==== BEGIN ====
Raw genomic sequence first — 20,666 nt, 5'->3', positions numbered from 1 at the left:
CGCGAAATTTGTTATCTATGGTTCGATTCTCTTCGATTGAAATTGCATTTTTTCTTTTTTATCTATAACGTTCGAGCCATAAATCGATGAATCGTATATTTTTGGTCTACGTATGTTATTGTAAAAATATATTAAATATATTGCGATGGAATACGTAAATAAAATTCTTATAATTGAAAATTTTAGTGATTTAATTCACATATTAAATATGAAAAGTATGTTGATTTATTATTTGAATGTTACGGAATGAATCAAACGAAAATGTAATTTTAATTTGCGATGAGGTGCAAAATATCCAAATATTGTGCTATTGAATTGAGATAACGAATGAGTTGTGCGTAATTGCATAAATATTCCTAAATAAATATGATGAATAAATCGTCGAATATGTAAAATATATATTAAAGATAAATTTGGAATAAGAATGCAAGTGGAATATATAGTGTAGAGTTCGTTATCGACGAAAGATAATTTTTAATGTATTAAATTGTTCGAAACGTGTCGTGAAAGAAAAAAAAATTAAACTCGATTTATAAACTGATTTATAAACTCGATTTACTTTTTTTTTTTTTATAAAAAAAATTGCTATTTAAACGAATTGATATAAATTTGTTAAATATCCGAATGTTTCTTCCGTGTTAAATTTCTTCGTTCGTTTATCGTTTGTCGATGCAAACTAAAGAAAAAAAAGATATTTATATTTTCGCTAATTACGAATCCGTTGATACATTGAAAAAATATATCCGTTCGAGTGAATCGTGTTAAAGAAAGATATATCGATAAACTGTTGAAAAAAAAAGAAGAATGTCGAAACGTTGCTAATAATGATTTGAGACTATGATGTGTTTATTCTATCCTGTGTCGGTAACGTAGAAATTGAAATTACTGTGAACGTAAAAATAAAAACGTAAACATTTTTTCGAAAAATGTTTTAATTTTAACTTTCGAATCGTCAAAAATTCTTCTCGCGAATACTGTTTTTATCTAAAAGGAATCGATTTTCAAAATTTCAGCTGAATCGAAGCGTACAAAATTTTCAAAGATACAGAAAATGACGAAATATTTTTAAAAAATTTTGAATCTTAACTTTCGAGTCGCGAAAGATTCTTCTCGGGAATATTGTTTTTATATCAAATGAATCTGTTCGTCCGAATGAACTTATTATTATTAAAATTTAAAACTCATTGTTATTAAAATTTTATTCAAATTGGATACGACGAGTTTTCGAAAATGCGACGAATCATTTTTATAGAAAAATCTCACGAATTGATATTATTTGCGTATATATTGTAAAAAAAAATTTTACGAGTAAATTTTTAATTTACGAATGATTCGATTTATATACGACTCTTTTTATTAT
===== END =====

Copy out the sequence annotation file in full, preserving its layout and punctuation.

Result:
Raw genomic sequence first — 20,666 nt, 5'->3', positions numbered from 1 at the left:
CGCGAAATTTGTTATCTATGGTTCGATTCTCTTCGATTGAAATTGCATTTTTTCTTTTTTATCTATAACGTTCGAGCCATAAATCGATGAATCGTATATTTTTGGTCTACGTATGTTATTGTAAAAATATATTAAATATATTGCGATGGAATACGTAAATAAAATTCTTATAATTGAAAATTTTAGTGATTTAATTCACATATTAAATATGAAAAGTATGTTGATTTATTATTTGAATGTTACGGAATGAATCAAACGAAAATGTAATTTTAATTTGCGATGAGGTGCAAAATATCCAAATATTGTGCTATTGAATTGAGATAACGAATGAGTTGTGCGTAATTGCATAAATATTCCTAAATAAATATGATGAATAAATCGTCGAATATGTAAAATATATATTAAAGATAAATTTGGAATAAGAATGCAAGTGGAATATATAGTGTAGAGTTCGTTATCGACGAAAGATAATTTTTAATGTATTAAATTGTTCGAAACGTGTCGTGAAAGAAAAAAAAATTAAACTCGATTTATAAACTGATTTATAAACTCGATTTACTTTTTTTTTTTTTATAAAAAAAATTGCTATTTAAACGAATTGATATAAATTTGTTAAATATCCGAATGTTTCTTCCGTGTTAAATTTCTTCGTTCGTTTATCGTTTGTCGATGCAAACTAAAGAAAAAAAAGATATTTATATTTTCGCTAATTACGAATCCGTTGATACATTGAAAAAATATATCCGTTCGAGTGAATCGTGTTAAAGAAAGATATATCGATAAACTGTTGAAAAAAAAAGAAGAATGTCGAAACGTTGCTAATAATGATTTGAGACTATGATGTGTTTATTCTATCCTGTGTCGGTAACGTAGAAATTGAAATTACTGTGAACGTAAAAATAAAAACGTAAACATTTTTTCGAAAAATGTTTTAATTTTAACTTTCGAATCGTCAAAAATTCTTCTCGCGAATACTGTTTTTATCTAAAAGGAATCGATTTTCAAAATTTCAGCTGAATCGAAGCGTACAAAATTTTCAAAGATACAGAAAATGACGAAATATTTTTAAAAAATTTTGAATCTTAACTTTCGAGTCGCGAAAGATTCTTCTCGGGAATATTGTTTTTATATCAAATGAATCTGTTCGTCCGAATGAACTTATTATTATTAAAATTTAAAACTCATTGTTATTAAAATTTTATTCAAATTGGATACGACGAGTTTTCGAAAATGCGACGAATCATTTTTATAGAAAAATCTCACGAATTGATATTATTTGCGTATATATTGTAAAAAAAAATTTTACGAGTAAATTTTTAATTTACGAATGATTCGATTTATATACGACTCTTTTTATTAT